The privatization of veterans' healthcare limits the government's ability to honor those who serve.
In a 2009 Nation editorial the Congressman passionately called for money for healthcare, not warfare.
Reining in the Pentagon's wanton spending habits is going to be a long, hard slog.
If Israel in Gaza and the United States, through its use of torture in Iraq, have committed war crimes, what can be done?
By honoring the psychological wounds of soldiers--not shaming them--the armed forces might give fighting men and women the respect they deserve.
After the primary players in the Bush administration leave office, will they be held accountable for war crimes?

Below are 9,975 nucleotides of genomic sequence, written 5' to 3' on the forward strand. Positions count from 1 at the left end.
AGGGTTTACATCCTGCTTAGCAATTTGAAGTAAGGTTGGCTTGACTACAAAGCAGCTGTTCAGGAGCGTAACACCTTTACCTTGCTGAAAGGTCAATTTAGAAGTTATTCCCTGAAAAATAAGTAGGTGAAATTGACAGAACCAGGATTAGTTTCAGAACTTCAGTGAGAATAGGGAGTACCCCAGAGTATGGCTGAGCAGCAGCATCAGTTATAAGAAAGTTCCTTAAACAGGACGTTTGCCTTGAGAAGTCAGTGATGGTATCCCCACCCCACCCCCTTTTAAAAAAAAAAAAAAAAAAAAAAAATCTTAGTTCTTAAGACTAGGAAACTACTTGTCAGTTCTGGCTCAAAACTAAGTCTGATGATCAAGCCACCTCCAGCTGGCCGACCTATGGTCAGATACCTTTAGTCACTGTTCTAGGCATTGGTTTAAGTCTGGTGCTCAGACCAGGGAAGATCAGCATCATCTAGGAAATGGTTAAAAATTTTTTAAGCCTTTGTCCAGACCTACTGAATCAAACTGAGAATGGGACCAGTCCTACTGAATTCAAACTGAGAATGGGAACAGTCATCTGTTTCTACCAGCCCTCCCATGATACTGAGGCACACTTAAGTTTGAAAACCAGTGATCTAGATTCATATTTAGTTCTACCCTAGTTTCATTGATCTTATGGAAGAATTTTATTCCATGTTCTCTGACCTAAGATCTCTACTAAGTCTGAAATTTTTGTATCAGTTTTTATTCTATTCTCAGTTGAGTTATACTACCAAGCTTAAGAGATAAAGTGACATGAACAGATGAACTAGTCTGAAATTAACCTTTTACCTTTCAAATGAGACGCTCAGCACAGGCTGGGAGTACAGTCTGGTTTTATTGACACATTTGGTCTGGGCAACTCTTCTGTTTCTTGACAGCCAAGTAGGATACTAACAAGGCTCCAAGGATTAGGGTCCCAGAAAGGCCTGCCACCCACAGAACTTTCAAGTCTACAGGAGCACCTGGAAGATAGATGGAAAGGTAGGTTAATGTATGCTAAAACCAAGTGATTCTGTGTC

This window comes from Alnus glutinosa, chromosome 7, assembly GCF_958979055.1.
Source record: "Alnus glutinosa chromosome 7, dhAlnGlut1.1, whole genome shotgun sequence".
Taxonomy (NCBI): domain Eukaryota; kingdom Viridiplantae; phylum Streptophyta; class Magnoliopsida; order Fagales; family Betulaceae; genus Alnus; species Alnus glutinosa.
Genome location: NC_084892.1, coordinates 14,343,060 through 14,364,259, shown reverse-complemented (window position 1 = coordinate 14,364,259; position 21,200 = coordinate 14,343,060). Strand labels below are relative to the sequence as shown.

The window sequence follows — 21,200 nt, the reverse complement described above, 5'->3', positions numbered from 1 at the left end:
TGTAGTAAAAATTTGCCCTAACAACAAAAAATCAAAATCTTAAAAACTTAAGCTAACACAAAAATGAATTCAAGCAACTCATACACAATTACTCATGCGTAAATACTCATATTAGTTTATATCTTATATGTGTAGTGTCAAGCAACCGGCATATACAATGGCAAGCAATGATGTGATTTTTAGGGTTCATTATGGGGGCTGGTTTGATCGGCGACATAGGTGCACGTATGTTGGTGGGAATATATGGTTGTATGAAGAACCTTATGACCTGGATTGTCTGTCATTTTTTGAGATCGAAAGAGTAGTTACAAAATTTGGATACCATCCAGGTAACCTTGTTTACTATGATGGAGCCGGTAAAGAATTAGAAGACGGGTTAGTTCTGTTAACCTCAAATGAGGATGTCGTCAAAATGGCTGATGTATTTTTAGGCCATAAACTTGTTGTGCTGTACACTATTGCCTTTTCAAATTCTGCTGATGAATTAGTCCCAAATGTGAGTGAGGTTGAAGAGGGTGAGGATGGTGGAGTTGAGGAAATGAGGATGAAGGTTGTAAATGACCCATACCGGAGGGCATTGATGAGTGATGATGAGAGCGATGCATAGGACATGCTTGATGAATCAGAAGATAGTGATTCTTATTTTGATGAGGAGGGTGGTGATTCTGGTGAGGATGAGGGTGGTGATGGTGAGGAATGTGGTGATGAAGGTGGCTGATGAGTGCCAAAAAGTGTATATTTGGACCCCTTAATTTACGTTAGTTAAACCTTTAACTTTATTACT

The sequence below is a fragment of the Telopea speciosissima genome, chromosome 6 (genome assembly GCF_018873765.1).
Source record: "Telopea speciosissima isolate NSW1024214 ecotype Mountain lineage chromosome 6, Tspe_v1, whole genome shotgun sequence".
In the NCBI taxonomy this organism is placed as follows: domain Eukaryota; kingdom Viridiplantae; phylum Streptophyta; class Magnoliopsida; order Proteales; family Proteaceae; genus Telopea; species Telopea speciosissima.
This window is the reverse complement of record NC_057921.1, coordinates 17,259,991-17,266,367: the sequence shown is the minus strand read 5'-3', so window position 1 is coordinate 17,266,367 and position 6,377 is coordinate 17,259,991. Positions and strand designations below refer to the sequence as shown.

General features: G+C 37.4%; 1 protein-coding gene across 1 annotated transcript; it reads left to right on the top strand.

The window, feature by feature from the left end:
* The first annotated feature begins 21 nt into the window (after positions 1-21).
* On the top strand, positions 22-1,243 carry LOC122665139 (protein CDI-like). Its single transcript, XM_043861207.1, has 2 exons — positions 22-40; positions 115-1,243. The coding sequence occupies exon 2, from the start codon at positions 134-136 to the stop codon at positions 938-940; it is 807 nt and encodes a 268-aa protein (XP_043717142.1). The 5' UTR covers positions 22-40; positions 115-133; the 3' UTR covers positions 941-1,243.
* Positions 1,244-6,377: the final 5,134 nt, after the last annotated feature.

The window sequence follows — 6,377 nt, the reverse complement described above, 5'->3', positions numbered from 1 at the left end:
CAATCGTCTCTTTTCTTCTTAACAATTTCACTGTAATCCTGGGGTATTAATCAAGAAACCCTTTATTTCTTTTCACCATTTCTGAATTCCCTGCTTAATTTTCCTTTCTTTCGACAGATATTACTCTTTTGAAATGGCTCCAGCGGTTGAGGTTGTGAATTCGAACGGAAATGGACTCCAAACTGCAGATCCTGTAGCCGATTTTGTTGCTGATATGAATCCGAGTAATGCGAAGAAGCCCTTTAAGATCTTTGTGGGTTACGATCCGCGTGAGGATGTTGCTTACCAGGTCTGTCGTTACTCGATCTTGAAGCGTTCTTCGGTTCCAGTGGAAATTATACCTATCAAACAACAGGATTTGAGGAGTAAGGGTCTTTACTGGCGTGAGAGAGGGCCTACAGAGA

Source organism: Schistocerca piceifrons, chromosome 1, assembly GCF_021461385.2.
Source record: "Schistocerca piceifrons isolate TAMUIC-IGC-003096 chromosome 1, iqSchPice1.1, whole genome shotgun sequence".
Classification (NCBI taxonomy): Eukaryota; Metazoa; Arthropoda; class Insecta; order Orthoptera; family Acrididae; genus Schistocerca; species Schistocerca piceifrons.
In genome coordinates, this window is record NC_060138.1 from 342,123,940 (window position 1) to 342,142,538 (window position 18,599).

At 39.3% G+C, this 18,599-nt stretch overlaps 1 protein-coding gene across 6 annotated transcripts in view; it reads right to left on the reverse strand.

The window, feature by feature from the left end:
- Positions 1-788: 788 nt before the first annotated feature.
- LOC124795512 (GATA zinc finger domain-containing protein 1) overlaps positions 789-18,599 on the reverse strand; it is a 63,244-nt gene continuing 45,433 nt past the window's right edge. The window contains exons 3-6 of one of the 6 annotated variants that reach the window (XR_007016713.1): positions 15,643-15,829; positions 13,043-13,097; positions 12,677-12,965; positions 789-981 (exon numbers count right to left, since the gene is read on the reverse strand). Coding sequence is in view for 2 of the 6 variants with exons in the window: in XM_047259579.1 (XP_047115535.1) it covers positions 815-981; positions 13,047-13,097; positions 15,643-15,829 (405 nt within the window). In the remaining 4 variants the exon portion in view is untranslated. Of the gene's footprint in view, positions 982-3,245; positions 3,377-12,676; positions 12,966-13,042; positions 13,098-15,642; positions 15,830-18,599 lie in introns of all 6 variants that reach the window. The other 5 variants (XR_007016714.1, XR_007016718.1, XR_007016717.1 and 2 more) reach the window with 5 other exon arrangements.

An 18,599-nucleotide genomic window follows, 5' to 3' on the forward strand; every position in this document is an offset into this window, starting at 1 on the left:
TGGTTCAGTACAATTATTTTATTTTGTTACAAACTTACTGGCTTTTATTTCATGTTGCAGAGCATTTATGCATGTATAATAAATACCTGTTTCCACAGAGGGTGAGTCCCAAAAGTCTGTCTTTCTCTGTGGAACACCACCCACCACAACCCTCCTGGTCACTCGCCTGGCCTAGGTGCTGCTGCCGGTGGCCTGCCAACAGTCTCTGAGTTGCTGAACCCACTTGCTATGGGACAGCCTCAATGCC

Military officials who have prosecuted and defended detainees explain why we cannot continue to deny Gitmo prisoners the rights they deserve.
Taking on the Pentagon, with its mega-budget and its mega-power, may be the hardest task Barack Obama faces.
A look at the brutal suppression of antiwar Iraq veterans highlights their continued struggle for justice.
Most Americans want to put the war in Iraq behind them, but this feeling is based not on a coherent critique but on a kind of collective exhaustion.